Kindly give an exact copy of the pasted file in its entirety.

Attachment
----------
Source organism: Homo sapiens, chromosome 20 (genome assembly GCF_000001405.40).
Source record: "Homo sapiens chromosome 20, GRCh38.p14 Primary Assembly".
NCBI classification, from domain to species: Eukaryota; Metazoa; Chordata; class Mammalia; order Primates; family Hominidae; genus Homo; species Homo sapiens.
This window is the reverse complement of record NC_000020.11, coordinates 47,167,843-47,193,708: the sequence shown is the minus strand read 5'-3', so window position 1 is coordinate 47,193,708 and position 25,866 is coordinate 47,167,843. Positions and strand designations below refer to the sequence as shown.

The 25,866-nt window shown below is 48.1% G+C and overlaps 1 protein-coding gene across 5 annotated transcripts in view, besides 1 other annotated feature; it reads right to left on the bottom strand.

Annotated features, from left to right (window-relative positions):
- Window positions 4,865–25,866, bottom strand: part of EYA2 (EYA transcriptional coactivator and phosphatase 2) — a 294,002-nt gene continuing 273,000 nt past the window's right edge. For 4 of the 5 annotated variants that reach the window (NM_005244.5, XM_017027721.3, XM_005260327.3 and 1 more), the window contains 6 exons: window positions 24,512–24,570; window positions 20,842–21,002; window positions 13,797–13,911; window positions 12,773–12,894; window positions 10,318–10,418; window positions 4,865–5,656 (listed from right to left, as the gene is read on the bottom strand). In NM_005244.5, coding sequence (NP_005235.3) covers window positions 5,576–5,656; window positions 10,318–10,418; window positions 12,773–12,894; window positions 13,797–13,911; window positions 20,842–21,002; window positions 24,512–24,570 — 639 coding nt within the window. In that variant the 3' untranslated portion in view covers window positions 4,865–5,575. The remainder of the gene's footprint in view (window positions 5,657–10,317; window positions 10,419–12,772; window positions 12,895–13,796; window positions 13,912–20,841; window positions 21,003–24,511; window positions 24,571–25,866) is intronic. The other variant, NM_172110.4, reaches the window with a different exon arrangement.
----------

Source organism: Homo sapiens, chromosome 20 (genome assembly GCF_000001405.40).
Source record: "Homo sapiens chromosome 20, GRCh38.p14 Primary Assembly".
NCBI classification, from domain to species: Eukaryota; Metazoa; Chordata; class Mammalia; order Primates; family Hominidae; genus Homo; species Homo sapiens.
This window is the reverse complement of record NC_000020.11, coordinates 47,167,843-47,193,708: the sequence shown is the minus strand read 5'-3', so window position 1 is coordinate 47,193,708 and position 25,866 is coordinate 47,167,843. Positions and strand designations below refer to the sequence as shown.

The 25,866-nt window shown below is 48.1% G+C and overlaps 1 protein-coding gene across 5 annotated transcripts in view, besides 1 other annotated feature; it reads right to left on the bottom strand.

Annotated features, from left to right (window-relative positions):
- Window positions 4,865–25,866, bottom strand: part of EYA2 (EYA transcriptional coactivator and phosphatase 2) — a 294,002-nt gene continuing 273,000 nt past the window's right edge. For 4 of the 5 annotated variants that reach the window (NM_005244.5, XM_017027721.3, XM_005260327.3 and 1 more), the window contains 6 exons: window positions 24,512–24,570; window positions 20,842–21,002; window positions 13,797–13,911; window positions 12,773–12,894; window positions 10,318–10,418; window positions 4,865–5,656 (listed from right to left, as the gene is read on the bottom strand). In NM_005244.5, coding sequence (NP_005235.3) covers window positions 5,576–5,656; window positions 10,318–10,418; window positions 12,773–12,894; window positions 13,797–13,911; window positions 20,842–21,002; window positions 24,512–24,570 — 639 coding nt within the window. In that variant the 3' untranslated portion in view covers window positions 4,865–5,575. The remainder of the gene's footprint in view (window positions 5,657–10,317; window positions 10,419–12,772; window positions 12,895–13,796; window positions 13,912–20,841; window positions 21,003–24,511; window positions 24,571–25,866) is intronic. The other variant, NM_172110.4, reaches the window with a different exon arrangement.